Book Summary #5: Divorce, 1920
I have written about CW’s Theology of Romantic Love before—in this summary of his 1917 book Poems of Conformity, in this discussion of his principle themes, in this summary of his 1912 volume The Silver Stair, in my report on transcribing The Chapel of the Thorn at the Wade Center, and in several of my academic papers on Williams. I will continue to talk about this concept in future posts and papers.
In brief, this is the doctrine that the romantic, sexual love of another human can be used as a step on the ladder towards loving God. In Divorce, in the sonnet “For a Cathedral Door” (p. 71), Williams writes of love that “I reach heaven by so pure a stair.” He takes this even further in the same poem when he warns himself about the “dangerous” truth that “Almost my love for me is church enough.” I have written elsewhere about how Williams seems to misapply this doctrine.
In Divorce, written during the first few years of his difficult, complex marriage, Williams is still using his wife’s personality, love, and person as the locus of his spirituality. In “To Michal: After a Vigil,” he either equates her body with the elements of the Eucharist or claims that her true nature is revealed by the light of the Elements, or perhaps both (pp. 26-27). In “Politics,” he claims that truth is “Taught, Fair, to all in deity, / And taught to me in you!” (p. 48). This sounds, on the surface, as if other people need direct revelation of God, but that he only needs Florence. He tells her in “After Marriage” that “The gospel your bright forehead told” (p. 58). This inversion of syntax needs unpacking; it could perhaps be paraphrased: “your bright forehead told me the gospel.” As a side note, the persona he will use later in his Arthurian poetry is named Taliessin, which means “Bright Forehead.”
In “To Michal: On Disputing outside Church,” there is an anticipation of his novel The Greater Trumps. That novel ends with what appears to be heresy. The saintly character Sybil says that a crazy lady thought Nancy was “Messias.” “O!” Nancy’s father exclaimed. “And is Nancy Messias?” “Near enough,” Sybil answered. “There’ll be pain and heart-burning yet, but, for the moment, near enough.”
In other words, in the action of the novel, the character Nancy has taken the role of Christ. The poem “To Michal” ends:
thou shalt feel
A day, a sennight hence, what tempters fled
From those hot prayers. Thy foot there crushed his head,
Smile if the dragon’s claw here tore thy heel. (p. 72).
Apparently Williams’s wife Michal, too, is “Messias,” or at least “near enough.”
Near enough, indeed, that at the end of the next poem, “On leaving Church”: “I rise, I genuflect, I turn / To breakfast, and to you!” (p. 77)–not that he is bowing to her, but that his bowing to Christ leads naturally into his relationship with her. I find that very lovely.
There is more content in Divorce on the theme of Romantic Theology, lots more. Michal seems to shift from identification with Christ to identification with Mary in the “Commentaries,” for instance.
But let you proceed to the next theme in Divorce:
The idea of the City runs through all of Williams’s work. Here are some thoughts about “The City” on the website of a Benedictine Order, and here is my previous post about The City in CW’s works. Williams used the image of an orderly, harmonious city as an emblem for Heaven and for God’s orderly, co-operative kingdom on earth. This idea is being developed in Divorce. In “Ghosts,” he requests that the departed would:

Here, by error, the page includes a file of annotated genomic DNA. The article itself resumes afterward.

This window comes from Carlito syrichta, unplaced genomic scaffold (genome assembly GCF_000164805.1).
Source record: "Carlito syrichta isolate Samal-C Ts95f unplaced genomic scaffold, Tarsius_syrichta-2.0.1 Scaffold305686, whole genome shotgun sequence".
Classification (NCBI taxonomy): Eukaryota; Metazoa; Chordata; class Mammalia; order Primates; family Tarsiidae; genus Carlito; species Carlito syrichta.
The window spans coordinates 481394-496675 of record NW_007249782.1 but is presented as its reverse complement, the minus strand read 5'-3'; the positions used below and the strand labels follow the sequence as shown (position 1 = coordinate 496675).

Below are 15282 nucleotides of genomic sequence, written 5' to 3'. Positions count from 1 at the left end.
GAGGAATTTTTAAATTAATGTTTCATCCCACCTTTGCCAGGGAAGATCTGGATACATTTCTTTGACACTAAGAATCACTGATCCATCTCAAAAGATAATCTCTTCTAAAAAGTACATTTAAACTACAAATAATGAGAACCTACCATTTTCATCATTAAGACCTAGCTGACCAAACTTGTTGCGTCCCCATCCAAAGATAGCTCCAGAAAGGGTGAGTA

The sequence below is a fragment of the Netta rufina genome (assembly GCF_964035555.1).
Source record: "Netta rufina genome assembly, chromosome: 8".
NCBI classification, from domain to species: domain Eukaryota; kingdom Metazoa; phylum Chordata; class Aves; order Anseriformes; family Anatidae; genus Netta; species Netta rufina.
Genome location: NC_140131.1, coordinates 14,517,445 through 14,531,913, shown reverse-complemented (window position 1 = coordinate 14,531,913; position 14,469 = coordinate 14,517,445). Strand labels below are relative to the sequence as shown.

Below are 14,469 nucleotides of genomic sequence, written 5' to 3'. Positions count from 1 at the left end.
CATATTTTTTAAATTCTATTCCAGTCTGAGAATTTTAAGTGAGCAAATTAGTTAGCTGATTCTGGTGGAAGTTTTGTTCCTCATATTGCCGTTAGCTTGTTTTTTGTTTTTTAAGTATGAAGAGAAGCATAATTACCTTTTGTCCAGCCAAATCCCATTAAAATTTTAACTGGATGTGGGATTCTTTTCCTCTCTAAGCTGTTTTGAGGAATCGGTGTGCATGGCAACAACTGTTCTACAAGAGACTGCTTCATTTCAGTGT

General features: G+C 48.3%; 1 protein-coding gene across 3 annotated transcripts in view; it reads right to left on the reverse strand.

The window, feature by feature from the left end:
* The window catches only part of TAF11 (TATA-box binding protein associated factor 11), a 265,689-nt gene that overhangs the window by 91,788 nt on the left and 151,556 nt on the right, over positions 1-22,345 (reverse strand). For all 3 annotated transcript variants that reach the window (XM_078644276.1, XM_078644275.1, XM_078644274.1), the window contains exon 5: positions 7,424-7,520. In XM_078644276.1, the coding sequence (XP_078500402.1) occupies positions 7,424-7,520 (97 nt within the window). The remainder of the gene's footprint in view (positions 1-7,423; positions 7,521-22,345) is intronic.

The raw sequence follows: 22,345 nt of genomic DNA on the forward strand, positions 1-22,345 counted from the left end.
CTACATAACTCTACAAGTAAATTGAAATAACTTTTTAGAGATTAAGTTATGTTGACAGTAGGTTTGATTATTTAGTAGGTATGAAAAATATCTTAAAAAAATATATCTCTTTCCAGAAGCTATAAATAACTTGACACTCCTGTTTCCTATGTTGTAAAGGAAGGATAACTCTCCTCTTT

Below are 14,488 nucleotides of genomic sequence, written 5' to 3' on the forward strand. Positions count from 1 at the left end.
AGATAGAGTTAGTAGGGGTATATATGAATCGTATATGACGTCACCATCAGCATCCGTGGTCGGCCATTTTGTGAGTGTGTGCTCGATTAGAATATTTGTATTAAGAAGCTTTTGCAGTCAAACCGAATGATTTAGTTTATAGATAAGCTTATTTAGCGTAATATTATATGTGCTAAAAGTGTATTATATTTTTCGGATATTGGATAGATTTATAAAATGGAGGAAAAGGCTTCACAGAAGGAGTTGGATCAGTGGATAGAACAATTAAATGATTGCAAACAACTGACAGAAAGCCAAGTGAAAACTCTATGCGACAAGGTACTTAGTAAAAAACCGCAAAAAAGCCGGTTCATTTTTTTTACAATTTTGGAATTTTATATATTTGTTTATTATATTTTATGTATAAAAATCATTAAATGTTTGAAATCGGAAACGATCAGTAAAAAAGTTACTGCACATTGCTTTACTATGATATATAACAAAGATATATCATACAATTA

Your heavenly conversation turn
Some while in aid of me,
That I may now, in these dark ways,
Glimpse of your city see. (p. 25).
In “House-hunting” (p. 28-29), he turns the ordinary domestic activity of looking for a new flat into an adventure “In the high town which is eternity,” again mapping earthly life onto heavenly. “Celestial Cities” (pp. 30-31) plays out the identification even more clearly, and lays the groundwork for what Lewis would explore in That Hideous Strength: the idea that underneath or co-existing with the earthly, human “England” is a heavenly, divine “Logres.” Williams puts it like this: “…through the streets of London / The streets of Sarras shine.”
In addition to the themes of War, True Myth, Romantic Theology, and the City, there are a few other topics in Divorce that I should mention.
* There are hints of the later Arthurian poems. For instance, in “Ballade of a Country Day,” (p. 20-21) all is well “If Sarras be, if Sarras hold the Grail.” (This reads like Williams’s slightly less catchy version of Browning’s “God’s in His Heaven / All’s right with the world”).
* The “Chant Royal of Feet” (p. 107) foreshadows “A Vision of the Empire” in its praise of body parts.
* There is a foreshadowing of All Hallows’ Eve in “Ghosts,” in which “I at the next corner met / With you whom once I loved” (p. 24).
* The poem “Ballad of Material Things” suggests that the Devil fails in his schemes because he is not incarnate–which led me to query in the margin, “What about Merlin?” Wasn’t Merlin supposed to have been fathered by the Devil?
* In addition to the title, “Divorce,” there is one other moment that seems to have influenced C.S. Lewis’s novel The Great Divorce. In “Dialogue between the Republic and the Apostasy,” The Voice of the Republic says:
Chooses he? I at ending shine, a God.
Refuses? But a dream I pass away.
Accepts? The heavens shall be his native sod.
Rejects? He treads but clay. (p. 40).
As you may recall, The Great Divorce turns out to have been a dream.
* There are poems for and against Universalism (pp. 42, 44)
* There are expositions of the Way of Exchange (p. 45)
* In the middle of the book are three “Experiments” with free verse that do not sound like Williams at all.
In short, I recommend that you check out this book if you are a fanatic about 20th-century British poetry. If not, hang on until we get to the novels!